This month, we start a new series of LivingArts Hamilton blogs featuring guest writers from a variety of arts disciplines across the community. This week, we're pleased to welcome hip hop artist and teacher Lex Leosis as the first in our series of blogs written by the members of Hamilton Youth Poets (HYP) about young artists in Hamilton.
I’ve been a part of the Hamilton music community, on and off, for nine years now. Being born and raised in Toronto, I was initially surprised by the amount of musical content being produced in Hamilton, with little recognition from Canada’s premier music outlets. It is without a doubt, that Hamilton has a thriving music scene and continues to invest city resources in growing this community with prominent events such as Supercrawl and support for classic venues like, This Ain’t Hollywood. The list of venues and music-related events is spectacular for a city the size of Hamilton, and it is only growing. However, as a Hip-Hop artist myself, I cannot deny Hamilton’s blatant disregard for it’s Hip Hop community.
This is not for lack of talent, Hamilton is filled with beastly emcees of all styles, and ages. The Hip Hop community itself is alive and well, with new artist emerging each year, and season veterans throwing shows and supporting the city’s up-and-comers. After playing alongside a handful of talented emcees, I realized that I rarely saw their names on city festivals, events, and publications. Hamilton seemingly puts focus on Rock, Alternative, Indie and Electronic acts on their line-ups, and if we’re lucky, we will see a few Hip Hop artists sprinkled in during the early time slots. I can only speculate why this is, but it is most likely that the city’s top organizers fall under a large population of people who misunderstand Hip Hop.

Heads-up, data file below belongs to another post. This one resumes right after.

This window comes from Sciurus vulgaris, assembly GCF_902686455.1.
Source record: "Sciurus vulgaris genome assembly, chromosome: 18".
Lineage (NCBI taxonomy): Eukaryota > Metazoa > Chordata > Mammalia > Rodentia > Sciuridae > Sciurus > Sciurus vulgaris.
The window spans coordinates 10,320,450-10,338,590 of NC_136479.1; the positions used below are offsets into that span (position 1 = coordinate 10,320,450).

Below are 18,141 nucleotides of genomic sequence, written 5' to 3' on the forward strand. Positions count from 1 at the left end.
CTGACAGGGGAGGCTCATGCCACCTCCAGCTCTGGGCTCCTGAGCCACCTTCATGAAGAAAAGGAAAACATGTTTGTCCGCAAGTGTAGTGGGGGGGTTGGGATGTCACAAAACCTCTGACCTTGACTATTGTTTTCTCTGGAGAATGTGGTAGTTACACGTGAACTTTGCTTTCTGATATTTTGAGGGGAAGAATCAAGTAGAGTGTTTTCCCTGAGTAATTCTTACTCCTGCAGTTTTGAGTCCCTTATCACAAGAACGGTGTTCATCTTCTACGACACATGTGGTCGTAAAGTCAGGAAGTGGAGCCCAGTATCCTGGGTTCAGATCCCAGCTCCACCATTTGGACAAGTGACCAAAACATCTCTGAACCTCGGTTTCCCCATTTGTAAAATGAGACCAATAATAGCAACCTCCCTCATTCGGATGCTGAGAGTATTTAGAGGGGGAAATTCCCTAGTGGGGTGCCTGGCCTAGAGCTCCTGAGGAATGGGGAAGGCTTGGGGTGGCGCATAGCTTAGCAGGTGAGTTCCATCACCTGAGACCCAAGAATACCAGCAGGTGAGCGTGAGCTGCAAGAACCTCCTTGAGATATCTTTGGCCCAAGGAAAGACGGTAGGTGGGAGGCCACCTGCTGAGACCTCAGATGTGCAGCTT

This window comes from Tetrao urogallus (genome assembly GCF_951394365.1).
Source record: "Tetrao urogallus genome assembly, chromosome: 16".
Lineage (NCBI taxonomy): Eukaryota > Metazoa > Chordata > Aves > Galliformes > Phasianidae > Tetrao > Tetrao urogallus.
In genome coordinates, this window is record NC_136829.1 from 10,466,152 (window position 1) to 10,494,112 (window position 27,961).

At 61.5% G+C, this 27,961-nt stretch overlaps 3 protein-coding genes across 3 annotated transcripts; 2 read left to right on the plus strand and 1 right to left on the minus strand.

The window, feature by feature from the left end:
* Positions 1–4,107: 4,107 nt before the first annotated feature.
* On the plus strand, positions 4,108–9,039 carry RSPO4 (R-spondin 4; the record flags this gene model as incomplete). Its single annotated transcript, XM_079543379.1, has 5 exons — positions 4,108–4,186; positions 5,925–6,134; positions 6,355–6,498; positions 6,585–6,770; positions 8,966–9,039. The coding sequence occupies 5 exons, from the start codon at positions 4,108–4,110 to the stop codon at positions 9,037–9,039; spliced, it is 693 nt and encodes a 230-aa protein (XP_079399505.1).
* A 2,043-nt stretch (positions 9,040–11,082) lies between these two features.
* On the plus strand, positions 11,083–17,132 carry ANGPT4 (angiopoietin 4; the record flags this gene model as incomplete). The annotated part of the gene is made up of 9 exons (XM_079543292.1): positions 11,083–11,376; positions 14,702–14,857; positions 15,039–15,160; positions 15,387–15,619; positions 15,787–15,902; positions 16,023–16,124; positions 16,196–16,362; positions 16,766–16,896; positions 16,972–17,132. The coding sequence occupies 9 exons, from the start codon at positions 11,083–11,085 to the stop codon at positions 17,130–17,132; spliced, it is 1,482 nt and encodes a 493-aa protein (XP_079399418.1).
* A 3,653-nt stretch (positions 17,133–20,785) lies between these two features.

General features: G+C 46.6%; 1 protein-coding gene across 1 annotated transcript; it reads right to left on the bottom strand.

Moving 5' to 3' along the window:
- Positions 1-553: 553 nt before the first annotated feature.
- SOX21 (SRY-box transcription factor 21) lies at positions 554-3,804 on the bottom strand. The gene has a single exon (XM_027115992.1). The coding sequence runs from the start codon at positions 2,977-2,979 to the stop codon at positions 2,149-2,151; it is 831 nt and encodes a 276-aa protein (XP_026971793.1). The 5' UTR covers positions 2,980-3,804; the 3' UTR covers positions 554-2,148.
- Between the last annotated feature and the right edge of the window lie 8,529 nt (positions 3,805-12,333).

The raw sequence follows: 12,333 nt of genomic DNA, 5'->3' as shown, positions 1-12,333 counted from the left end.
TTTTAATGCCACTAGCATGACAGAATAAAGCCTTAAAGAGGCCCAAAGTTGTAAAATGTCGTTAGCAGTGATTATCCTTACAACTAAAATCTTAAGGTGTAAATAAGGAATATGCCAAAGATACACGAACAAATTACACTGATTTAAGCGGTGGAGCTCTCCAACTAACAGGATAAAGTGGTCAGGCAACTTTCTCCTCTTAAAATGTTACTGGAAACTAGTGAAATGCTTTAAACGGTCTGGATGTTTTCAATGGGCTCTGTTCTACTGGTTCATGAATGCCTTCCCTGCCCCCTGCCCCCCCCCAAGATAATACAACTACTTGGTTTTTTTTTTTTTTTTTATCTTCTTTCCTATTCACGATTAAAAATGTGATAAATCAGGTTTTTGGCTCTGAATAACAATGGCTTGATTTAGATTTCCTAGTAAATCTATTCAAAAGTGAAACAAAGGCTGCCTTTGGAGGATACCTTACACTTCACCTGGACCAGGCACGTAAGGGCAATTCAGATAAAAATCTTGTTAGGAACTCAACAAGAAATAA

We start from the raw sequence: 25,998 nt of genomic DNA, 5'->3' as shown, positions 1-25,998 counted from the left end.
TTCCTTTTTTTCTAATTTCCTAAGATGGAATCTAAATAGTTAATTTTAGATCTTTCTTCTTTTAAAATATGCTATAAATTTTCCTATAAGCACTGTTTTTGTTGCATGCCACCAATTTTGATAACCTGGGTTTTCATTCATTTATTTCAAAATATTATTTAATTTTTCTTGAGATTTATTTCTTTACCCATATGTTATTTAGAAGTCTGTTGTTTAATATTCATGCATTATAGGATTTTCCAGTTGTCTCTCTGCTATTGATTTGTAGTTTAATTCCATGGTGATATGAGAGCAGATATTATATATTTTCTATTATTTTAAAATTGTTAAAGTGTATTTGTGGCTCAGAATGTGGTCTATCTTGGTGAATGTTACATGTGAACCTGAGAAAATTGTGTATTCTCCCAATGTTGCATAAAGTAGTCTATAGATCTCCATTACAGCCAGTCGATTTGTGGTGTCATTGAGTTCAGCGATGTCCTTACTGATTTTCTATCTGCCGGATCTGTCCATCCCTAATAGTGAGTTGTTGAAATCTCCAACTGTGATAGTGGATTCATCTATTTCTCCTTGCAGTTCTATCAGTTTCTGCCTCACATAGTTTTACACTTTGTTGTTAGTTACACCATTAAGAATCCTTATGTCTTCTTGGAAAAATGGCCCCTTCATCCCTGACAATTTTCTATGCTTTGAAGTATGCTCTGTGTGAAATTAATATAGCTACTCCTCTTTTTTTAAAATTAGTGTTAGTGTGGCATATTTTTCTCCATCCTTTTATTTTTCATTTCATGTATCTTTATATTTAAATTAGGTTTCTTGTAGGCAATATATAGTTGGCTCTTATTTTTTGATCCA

In the last four and a half years, I’ve taught workshops through Hamilton Youth Poets (HYP), at a dozen high schools and eight middle schools, so I know the demand for Hip Hop programming is there. Language can sometimes be coded and Hip Hop provides a freedom that allows these students to express themselves through the various elements that make up the culture. Hamilton’s Hip Hop scene has built a community of artists who feel safe, and supported, with an increased sense of belonging. In a city where 44% of students feel connected to their city, this community is important. The conversation of expanding the scene, with increased local support, needs to continue. Leading the force in this movement is local veteran emcees, who have developed international clout, such as; Lee Reid, Mother Tareka, Emay, nILLA, and Eklipz (just to name a few). Hamilton Youth Poets also contributes to this movement, with free community programming “The Spitfire Series”, which allows access to free poetry, journalism, and Hip Hop workshops every Saturday. This 14-week programming culminates at their annual youth poetry and Hip Hop festival “Louder than a Bomb” in May.
The talent, the community, and the market for Hip Hop continues to thrive in Hamilton. We need to demand that community organizers recognize the important contribution that Hip Hop is making to the city and urge Hamilton to invest their time, money and resources in supporting this culture and the people that fuel it.
Lead Teaching Artist with Hamilton Youth Poets [HYP]